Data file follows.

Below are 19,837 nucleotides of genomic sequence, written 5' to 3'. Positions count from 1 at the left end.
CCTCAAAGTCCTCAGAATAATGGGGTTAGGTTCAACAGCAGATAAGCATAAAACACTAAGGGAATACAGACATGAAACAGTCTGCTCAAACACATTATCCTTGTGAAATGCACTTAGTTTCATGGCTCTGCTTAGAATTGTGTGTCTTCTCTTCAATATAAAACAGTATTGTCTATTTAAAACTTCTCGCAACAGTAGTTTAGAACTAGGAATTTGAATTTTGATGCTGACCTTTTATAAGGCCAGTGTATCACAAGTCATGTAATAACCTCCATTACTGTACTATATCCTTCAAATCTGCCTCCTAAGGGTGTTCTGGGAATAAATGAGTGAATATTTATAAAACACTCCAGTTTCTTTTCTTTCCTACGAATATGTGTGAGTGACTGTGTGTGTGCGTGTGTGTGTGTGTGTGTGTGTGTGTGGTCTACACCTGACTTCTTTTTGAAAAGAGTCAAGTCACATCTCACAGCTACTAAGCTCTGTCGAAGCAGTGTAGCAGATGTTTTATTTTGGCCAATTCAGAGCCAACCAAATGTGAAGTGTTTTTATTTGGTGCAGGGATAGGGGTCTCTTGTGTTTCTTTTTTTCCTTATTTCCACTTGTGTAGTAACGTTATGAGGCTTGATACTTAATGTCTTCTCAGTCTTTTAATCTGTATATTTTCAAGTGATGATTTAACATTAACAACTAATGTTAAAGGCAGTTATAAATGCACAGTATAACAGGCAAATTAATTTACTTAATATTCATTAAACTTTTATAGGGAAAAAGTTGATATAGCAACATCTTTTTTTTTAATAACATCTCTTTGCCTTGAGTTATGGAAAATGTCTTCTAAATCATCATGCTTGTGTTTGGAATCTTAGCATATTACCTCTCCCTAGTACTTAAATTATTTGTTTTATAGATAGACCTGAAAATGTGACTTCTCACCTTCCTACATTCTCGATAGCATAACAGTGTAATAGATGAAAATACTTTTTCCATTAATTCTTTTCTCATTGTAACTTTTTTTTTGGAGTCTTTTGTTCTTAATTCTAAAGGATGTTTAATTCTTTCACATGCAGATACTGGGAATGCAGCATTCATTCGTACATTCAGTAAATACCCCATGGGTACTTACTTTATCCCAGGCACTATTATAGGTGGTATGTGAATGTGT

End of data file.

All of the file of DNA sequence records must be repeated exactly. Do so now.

Below are 19,837 nucleotides of genomic sequence, written 5' to 3'. Positions count from 1 at the left end.
CCTCAAAGTCCTCAGAATAATGGGGTTAGGTTCAACAGCAGATAAGCATAAAACACTAAGGGAATACAGACATGAAACAGTCTGCTCAAACACATTATCCTTGTGAAATGCACTTAGTTTCATGGCTCTGCTTAGAATTGTGTGTCTTCTCTTCAATATAAAACAGTATTGTCTATTTAAAACTTCTCGCAACAGTAGTTTAGAACTAGGAATTTGAATTTTGATGCTGACCTTTTATAAGGCCAGTGTATCACAAGTCATGTAATAACCTCCATTACTGTACTATATCCTTCAAATCTGCCTCCTAAGGGTGTTCTGGGAATAAATGAGTGAATATTTATAAAACACTCCAGTTTCTTTTCTTTCCTACGAATATGTGTGAGTGACTGTGTGTGTGCGTGTGTGTGTGTGTGTGTGTGTGTGTGGTCTACACCTGACTTCTTTTTGAAAAGAGTCAAGTCACATCTCACAGCTACTAAGCTCTGTCGAAGCAGTGTAGCAGATGTTTTATTTTGGCCAATTCAGAGCCAACCAAATGTGAAGTGTTTTTATTTGGTGCAGGGATAGGGGTCTCTTGTGTTTCTTTTTTTCCTTATTTCCACTTGTGTAGTAACGTTATGAGGCTTGATACTTAATGTCTTCTCAGTCTTTTAATCTGTATATTTTCAAGTGATGATTTAACATTAACAACTAATGTTAAAGGCAGTTATAAATGCACAGTATAACAGGCAAATTAATTTACTTAATATTCATTAAACTTTTATAGGGAAAAAGTTGATATAGCAACATCTTTTTTTTTAATAACATCTCTTTGCCTTGAGTTATGGAAAATGTCTTCTAAATCATCATGCTTGTGTTTGGAATCTTAGCATATTACCTCTCCCTAGTACTTAAATTATTTGTTTTATAGATAGACCTGAAAATGTGACTTCTCACCTTCCTACATTCTCGATAGCATAACAGTGTAATAGATGAAAATACTTTTTCCATTAATTCTTTTCTCATTGTAACTTTTTTTTTGGAGTCTTTTGTTCTTAATTCTAAAGGATGTTTAATTCTTTCACATGCAGATACTGGGAATGCAGCATTCATTCGTACATTCAGTAAATACCCCATGGGTACTTACTTTATCCCAGGCACTATTATAGGTGGTATGTGAATGTGT